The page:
Everyone was able to see how much of a difference a quicker storage disk can make, thanks to the invention of SSD. There is also the issue of gauging disk speed when it comes to speed. 

You can use this tutorial to test Linux hard drive speed for various reasons, such as evaluating your PC storage device or determining whether your VPS provider genuinely provides SSD storage as promised.

Linux Disk Speed Test via Commands

There are several ways to check disk speed in linux, and you can choose any of them.

1. dd command

dd is a built-in utility in Linux that may show an operation's overall completion time. 

Launch the shell prompt or use ssh to access a distant server. To gauge server throughput (write speed), use the dd command:

dd if=/dev/zero of=/tmp/test1.img bs=1G count=1 oflag=dsync

The dd command can also be used to gauge server latency:

dd if=/dev/zero of=/tmp/test2.img bs=512 count=1000 oflag=dsync

2. hdparm Command

Another program you may use to check your Linux disk speed is HDParm. Although it lacks a GUI and is not as user-friendly as Gnome Disk Utility, it is nonetheless just as beneficial. 

Not all Linux operating systems come with the HDParm application pre-installed, although many do. Run the following command in a terminal window to see if HDParm is installed on your machine.

hdparm -help

To test disk performance in Linux after installing HDParm on your PC, adhere to the detailed procedures below.

  • Step 1: Use the lsblk command to get a list of all the system's attached hard disks. Locate the hard drive you want to test by looking through. We'll test /dev/sda in this case. 


  • Step 2: To start the test, run the hdparm -Tt command on the hard disk

sudo hdparm -Tt /dev/sda

The test results will appear on the screen after it is finished.

3. fio command

The earlier benchmarks solely consider measurements of sequential read/write speed. Random access patterns are more frequently used for read/write interactions with disks. 

This disqualifies sequential-based techniques from determining a disk's write/read speed in actual use. "fio" has been created to address this flaw.

Although "fio" is not included by default in Linux, it is simple to install. To set up this tool, you can use the following command. 

sudo apt-get install fio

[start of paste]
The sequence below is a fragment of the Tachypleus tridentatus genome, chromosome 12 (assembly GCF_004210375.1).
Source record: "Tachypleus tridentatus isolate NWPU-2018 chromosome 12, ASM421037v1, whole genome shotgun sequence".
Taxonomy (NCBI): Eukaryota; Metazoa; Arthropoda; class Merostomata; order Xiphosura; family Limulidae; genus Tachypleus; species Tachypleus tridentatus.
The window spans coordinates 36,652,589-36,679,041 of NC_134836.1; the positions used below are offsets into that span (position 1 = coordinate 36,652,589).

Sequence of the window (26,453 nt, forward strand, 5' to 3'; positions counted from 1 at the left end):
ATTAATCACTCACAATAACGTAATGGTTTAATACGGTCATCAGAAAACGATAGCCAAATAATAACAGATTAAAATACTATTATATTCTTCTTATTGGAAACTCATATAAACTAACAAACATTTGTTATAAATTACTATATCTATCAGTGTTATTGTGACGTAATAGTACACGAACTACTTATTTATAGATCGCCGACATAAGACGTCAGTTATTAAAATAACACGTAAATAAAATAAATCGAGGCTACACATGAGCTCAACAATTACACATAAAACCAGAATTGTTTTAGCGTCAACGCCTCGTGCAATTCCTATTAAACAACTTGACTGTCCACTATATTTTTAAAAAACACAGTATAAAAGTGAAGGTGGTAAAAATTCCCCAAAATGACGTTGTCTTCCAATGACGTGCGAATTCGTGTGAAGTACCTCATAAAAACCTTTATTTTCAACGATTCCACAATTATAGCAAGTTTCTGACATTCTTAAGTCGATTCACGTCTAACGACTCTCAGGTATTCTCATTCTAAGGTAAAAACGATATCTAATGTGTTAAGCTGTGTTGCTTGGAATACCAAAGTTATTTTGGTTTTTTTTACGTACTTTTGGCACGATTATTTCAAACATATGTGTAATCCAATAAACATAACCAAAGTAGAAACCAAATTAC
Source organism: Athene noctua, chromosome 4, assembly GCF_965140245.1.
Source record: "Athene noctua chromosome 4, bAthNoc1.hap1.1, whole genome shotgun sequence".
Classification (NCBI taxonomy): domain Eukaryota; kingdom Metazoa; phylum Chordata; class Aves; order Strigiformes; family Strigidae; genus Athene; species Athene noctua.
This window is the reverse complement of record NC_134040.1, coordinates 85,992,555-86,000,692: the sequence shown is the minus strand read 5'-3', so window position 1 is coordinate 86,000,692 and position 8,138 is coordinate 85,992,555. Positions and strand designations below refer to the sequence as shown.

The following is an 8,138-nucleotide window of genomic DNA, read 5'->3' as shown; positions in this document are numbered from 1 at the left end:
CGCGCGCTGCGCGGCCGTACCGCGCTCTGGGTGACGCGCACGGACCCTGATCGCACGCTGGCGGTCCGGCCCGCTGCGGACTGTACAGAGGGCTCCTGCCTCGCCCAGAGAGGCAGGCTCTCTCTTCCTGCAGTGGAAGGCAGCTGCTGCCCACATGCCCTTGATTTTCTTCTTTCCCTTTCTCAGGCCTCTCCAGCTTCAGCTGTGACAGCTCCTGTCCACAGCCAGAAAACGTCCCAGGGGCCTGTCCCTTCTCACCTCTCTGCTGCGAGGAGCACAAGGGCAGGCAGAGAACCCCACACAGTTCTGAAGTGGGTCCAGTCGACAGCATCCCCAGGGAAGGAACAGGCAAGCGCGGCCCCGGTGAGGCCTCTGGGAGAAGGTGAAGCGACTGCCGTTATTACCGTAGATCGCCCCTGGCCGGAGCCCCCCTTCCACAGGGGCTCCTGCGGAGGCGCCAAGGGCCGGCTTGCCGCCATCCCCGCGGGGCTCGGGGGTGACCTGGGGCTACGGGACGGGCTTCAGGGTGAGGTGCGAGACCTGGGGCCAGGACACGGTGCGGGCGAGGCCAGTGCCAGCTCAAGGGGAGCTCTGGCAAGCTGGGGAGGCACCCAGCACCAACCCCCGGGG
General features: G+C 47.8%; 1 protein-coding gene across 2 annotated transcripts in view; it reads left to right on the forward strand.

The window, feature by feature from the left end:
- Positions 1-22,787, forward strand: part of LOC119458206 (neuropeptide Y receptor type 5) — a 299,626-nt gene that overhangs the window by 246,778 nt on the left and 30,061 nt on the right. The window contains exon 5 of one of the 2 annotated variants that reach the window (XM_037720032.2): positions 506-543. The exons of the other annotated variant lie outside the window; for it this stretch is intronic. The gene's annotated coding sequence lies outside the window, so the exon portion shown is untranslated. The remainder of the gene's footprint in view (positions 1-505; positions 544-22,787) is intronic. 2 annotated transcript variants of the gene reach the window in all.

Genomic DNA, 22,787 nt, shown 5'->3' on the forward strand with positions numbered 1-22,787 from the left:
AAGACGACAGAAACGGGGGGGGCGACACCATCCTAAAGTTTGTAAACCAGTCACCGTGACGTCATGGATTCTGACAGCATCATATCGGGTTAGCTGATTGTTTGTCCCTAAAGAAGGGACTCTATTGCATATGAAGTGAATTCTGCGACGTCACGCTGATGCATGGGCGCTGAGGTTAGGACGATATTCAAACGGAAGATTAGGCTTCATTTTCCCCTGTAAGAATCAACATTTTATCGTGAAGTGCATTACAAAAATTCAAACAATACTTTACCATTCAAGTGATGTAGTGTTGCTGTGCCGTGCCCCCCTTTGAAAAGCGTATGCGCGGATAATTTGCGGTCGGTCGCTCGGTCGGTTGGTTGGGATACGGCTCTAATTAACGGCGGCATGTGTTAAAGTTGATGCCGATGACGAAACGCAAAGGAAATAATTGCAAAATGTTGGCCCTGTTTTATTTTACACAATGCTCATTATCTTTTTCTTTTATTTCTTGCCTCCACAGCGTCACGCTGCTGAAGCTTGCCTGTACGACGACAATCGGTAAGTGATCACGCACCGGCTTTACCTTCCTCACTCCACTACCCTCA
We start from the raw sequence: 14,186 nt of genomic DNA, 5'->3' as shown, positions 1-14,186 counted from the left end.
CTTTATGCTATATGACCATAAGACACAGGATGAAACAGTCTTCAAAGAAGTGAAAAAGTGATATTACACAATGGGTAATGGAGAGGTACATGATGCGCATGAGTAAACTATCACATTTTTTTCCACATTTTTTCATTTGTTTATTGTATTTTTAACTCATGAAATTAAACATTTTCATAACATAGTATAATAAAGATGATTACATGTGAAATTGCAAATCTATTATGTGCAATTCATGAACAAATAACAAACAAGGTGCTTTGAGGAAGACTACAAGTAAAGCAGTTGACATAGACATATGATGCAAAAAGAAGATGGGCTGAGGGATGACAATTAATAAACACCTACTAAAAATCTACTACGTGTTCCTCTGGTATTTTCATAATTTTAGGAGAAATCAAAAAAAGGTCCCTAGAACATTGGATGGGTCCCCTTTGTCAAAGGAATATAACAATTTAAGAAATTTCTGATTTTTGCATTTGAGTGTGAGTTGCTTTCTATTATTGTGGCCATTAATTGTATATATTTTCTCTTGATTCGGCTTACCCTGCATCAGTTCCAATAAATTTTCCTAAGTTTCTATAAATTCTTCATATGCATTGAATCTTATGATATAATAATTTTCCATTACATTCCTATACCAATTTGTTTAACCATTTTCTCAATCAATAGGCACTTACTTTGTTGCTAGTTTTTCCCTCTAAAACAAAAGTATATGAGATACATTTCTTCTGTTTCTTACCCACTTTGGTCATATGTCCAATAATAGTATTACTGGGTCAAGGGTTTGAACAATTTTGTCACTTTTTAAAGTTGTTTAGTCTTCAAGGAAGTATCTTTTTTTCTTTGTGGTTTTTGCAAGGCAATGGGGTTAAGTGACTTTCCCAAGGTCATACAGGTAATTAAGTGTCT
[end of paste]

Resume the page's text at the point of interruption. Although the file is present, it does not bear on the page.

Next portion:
Then use it to test disk speed in Linux.

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Linux Disk Speed Test via the Graphical Method

Use the built-in Linux Disk utility to run disk speed tests without inputting commands into the Terminal. Most Linux distributions feature the same utility, which we'll use as an example here with Ubuntu 21.

1. Open the Disk Utility 

Quickly launch the Disk Utility by typing "Disk" into the program menu or by looking for it in the menu under System β†’ Administration β†’ Disk Utility.

2. Choose the disk for the test

You may see a list of all the disks installed on your computer on the left panel. You can choose the one you want to test by clicking on it.

3. Run the Benchmark Feature 

To launch Benchmark, locate and click the "Benchmark - Measure Drive Performance" button on the right panel of the Disk Utility.

4. Run the tests

There are two buttons on the new screen with the chart. The first one is called "Start Read-Only Benchmark" and does exactly what it says: it measures how quickly your disk is when you are simply reading from it. 

The "Start Read/Write Benchmark" gauges the performance of both I/O operations, which is inevitably slower than the other one. 

You can select the one you want by clicking on each one.


Linux Disk speed typically restricts performance on a server or a PC used for work. There are different ways to test disk speed in Linux.

This article will demonstrate how to evaluate the hard disk speed in Linux using the "dd", "hdparm" program, and "fio" methods. The graphical method for testing Linux disk speed was also covered.

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